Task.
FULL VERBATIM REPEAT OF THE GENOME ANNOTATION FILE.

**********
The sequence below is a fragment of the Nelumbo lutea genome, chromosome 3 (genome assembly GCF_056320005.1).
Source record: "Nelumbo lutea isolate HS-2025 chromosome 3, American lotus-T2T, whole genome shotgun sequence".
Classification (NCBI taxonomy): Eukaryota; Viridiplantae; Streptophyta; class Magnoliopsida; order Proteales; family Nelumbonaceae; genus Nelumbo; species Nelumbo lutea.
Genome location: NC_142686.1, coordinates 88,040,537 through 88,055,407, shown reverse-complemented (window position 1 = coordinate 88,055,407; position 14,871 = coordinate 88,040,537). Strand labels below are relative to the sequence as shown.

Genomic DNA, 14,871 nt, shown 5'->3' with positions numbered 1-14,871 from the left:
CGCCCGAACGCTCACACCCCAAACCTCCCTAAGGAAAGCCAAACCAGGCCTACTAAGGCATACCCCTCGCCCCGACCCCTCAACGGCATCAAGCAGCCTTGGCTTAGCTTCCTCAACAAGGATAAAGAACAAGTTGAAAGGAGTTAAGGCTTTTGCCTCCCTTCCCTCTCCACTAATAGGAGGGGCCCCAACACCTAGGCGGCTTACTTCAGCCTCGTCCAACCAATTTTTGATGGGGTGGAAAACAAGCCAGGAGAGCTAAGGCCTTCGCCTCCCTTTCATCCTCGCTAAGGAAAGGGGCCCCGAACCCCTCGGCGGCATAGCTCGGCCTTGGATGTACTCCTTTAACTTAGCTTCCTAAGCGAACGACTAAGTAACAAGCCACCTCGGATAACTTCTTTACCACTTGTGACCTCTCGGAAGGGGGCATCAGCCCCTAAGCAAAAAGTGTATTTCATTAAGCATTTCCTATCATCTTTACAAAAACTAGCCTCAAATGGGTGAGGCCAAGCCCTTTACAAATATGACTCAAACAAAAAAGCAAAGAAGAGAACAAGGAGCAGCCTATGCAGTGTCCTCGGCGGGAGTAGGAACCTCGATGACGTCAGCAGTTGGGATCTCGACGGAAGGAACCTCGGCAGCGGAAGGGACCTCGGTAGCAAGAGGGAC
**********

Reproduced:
The sequence below is a fragment of the Nelumbo lutea genome, chromosome 3 (genome assembly GCF_056320005.1).
Source record: "Nelumbo lutea isolate HS-2025 chromosome 3, American lotus-T2T, whole genome shotgun sequence".
Classification (NCBI taxonomy): Eukaryota; Viridiplantae; Streptophyta; class Magnoliopsida; order Proteales; family Nelumbonaceae; genus Nelumbo; species Nelumbo lutea.
Genome location: NC_142686.1, coordinates 88,040,537 through 88,055,407, shown reverse-complemented (window position 1 = coordinate 88,055,407; position 14,871 = coordinate 88,040,537). Strand labels below are relative to the sequence as shown.

Genomic DNA, 14,871 nt, shown 5'->3' with positions numbered 1-14,871 from the left:
CGCCCGAACGCTCACACCCCAAACCTCCCTAAGGAAAGCCAAACCAGGCCTACTAAGGCATACCCCTCGCCCCGACCCCTCAACGGCATCAAGCAGCCTTGGCTTAGCTTCCTCAACAAGGATAAAGAACAAGTTGAAAGGAGTTAAGGCTTTTGCCTCCCTTCCCTCTCCACTAATAGGAGGGGCCCCAACACCTAGGCGGCTTACTTCAGCCTCGTCCAACCAATTTTTGATGGGGTGGAAAACAAGCCAGGAGAGCTAAGGCCTTCGCCTCCCTTTCATCCTCGCTAAGGAAAGGGGCCCCGAACCCCTCGGCGGCATAGCTCGGCCTTGGATGTACTCCTTTAACTTAGCTTCCTAAGCGAACGACTAAGTAACAAGCCACCTCGGATAACTTCTTTACCACTTGTGACCTCTCGGAAGGGGGCATCAGCCCCTAAGCAAAAAGTGTATTTCATTAAGCATTTCCTATCATCTTTACAAAAACTAGCCTCAAATGGGTGAGGCCAAGCCCTTTACAAATATGACTCAAACAAAAAAGCAAAGAAGAGAACAAGGAGCAGCCTATGCAGTGTCCTCGGCGGGAGTAGGAACCTCGATGACGTCAGCAGTTGGGATCTCGACGGAAGGAACCTCGGCAGCGGAAGGGACCTCGGTAGCAAGAGGGAC